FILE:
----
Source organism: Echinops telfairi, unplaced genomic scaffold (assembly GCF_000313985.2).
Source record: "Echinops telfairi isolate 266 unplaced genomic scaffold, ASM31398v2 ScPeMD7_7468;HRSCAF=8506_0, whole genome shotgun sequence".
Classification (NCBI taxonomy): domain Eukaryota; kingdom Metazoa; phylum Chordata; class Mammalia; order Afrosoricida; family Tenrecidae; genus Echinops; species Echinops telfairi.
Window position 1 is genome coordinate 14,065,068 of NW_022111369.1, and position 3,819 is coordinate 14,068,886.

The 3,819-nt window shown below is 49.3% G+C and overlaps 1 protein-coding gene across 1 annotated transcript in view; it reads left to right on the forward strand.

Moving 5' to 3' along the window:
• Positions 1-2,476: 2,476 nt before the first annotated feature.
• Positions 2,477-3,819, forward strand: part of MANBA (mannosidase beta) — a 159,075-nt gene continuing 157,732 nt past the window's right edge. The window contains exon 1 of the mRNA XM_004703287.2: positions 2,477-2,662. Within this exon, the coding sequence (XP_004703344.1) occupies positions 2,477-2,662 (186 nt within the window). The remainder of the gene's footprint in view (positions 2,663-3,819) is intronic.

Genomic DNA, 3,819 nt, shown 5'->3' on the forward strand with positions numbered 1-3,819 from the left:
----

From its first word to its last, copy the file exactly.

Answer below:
Source organism: Echinops telfairi, unplaced genomic scaffold (assembly GCF_000313985.2).
Source record: "Echinops telfairi isolate 266 unplaced genomic scaffold, ASM31398v2 ScPeMD7_7468;HRSCAF=8506_0, whole genome shotgun sequence".
Classification (NCBI taxonomy): domain Eukaryota; kingdom Metazoa; phylum Chordata; class Mammalia; order Afrosoricida; family Tenrecidae; genus Echinops; species Echinops telfairi.
Window position 1 is genome coordinate 14,065,068 of NW_022111369.1, and position 3,819 is coordinate 14,068,886.

The 3,819-nt window shown below is 49.3% G+C and overlaps 1 protein-coding gene across 1 annotated transcript in view; it reads left to right on the forward strand.

Moving 5' to 3' along the window:
• Positions 1-2,476: 2,476 nt before the first annotated feature.
• Positions 2,477-3,819, forward strand: part of MANBA (mannosidase beta) — a 159,075-nt gene continuing 157,732 nt past the window's right edge. The window contains exon 1 of the mRNA XM_004703287.2: positions 2,477-2,662. Within this exon, the coding sequence (XP_004703344.1) occupies positions 2,477-2,662 (186 nt within the window). The remainder of the gene's footprint in view (positions 2,663-3,819) is intronic.

Genomic DNA, 3,819 nt, shown 5'->3' on the forward strand with positions numbered 1-3,819 from the left: